Using cumulative races led as a measure instead of wins suddenly puts Mario Andretti in the lead instead of A.J. Foyt. Do I agree with this? Most of the other raw stats seem to favor Foyt, as he had 15 more wins (67-52), three more titles (7-4, although to be fair Foyt's 1979 USAC title had no competition, as the other elite drivers were in CART), and three more Indy 500 wins (4-1). However, Andretti had more poles and laps led in his overall career, which seems to imply more pace (admittedly, Foyt spent a great deal of his career as an owner-driver, even many of his winning years in the '70s, while Andretti did not). Foyt had 10 more wins than cumulative races led while Andretti had 9 fewer, which was enough to swing the difference in favor of Andretti. Andretti does have other advantages, such as longevity, as there were 28 years (1965-1993) between his first and last wins, while only 21 for Foyt (1960-1981), but Foyt probably would have won some for Newman-Haas in the '80s also. However, we aren't talking about equipment here since this is unadjusted for equipment strength. Who should be higher according to this? I think Andretti should. You can always debate whether the Andrettis were unlucky and brought their poor luck on themselves (and Mario and Michael had nearly identical ratios in terms of cumulative races led and wins, implying very similar driving styles, while Marco's was substantially worse). I tend to side with a dominant, potentially unlucky driver because it is very, very hard to distinguish a driver's role versus a team's in terms of mechanical failures. Mario Andretti only failed to lose the 1987 Indy 500 because he intentionally slowed his pace down to be more conservative after he had dominated the earlier portions of the race, and this decision to take it easy (as any team owner or manager would recommend) led to an ignition failure as the change in pace was a mechanical shock. Is Mario responsible for this? That's easily open to debate. If drivers like the Andrettis and Paul Tracy had not overdriven their equipment, would a more conservative style have led to more wins (because they didn't have failures) or fewer (because their aggressive style is what put them in position to win in the first place)? None of this is remotely clear, but what I do think is clear is that IndyCar (and NASCAR) drivers with more cumulative races led than wins are undervalued by history for the most part (although there are still a few drivers this applies to who I consider overrated), while those with more wins are generally overvalued (again, there are a few exceptions). Regardless, I like this list better, especially when it comes to drivers with relatively few wins. Raul Boesel and Vitor Meira may have never won races, but they factored in a lot more than many drivers actually did win, which this properly reflects. Just because a driver won a race does not automatically make him or her better than a driver who did not, anymore than Foyt's win advantage over Andretti necessarily makes him better and I suspect that Andretti would have all records except maybe Indy 500 wins if he had completely focused on IndyCar racing in the 1970s and not spent most of the decade focusing on Formula One. Also undervalued will be drivers from earlier periods, which had fewer races per season than the current drivers do, were less likely to have lap leader data recorded in their races, and often raced at Indy and skipped the minor races (some of the most dominant Indy 500 drivers like Mauri Rose, Wilbut Shaw, and Bill Vukovich skipped the races outside Indy not infrequently. This doesn't make Raul Boesel better than Louis Meyer, or on the NASCAR list, this doesn't make Michael Waltrip better than Dan Gurney. The number of starts still matters too.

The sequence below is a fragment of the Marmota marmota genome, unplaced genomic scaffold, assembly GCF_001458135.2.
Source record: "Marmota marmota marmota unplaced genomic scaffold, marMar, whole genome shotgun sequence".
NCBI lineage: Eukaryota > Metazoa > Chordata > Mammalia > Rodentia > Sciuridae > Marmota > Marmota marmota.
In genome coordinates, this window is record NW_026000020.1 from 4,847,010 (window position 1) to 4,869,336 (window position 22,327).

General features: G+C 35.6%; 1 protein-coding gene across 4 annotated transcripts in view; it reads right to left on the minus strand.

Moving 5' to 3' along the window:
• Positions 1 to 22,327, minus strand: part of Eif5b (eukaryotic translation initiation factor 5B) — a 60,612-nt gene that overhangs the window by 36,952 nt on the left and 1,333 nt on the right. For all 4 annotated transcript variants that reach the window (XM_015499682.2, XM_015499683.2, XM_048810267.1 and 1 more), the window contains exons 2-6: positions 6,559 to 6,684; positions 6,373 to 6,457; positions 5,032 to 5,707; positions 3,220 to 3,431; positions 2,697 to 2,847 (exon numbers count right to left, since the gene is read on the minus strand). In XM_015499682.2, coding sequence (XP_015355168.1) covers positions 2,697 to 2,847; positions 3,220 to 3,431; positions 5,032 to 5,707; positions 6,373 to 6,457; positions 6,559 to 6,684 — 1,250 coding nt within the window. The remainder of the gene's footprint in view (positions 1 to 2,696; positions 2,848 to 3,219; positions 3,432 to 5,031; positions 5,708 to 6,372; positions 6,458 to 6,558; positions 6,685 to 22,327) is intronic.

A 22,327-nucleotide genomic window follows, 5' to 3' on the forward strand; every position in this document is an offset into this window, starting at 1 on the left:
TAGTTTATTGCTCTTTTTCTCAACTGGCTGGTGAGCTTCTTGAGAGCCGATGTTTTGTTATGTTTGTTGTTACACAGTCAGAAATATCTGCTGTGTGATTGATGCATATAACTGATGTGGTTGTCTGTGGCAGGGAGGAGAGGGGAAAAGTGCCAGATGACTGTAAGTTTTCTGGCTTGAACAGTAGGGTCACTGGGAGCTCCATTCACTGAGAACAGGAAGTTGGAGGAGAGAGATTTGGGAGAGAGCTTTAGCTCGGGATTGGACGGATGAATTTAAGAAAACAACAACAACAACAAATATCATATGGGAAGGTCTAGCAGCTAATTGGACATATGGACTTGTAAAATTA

This list is updated through the 2015 IndyCar season. All drivers with 0.5 or more cumulative races led plus all winners with fewer than 0.5 cumulative races led are listed.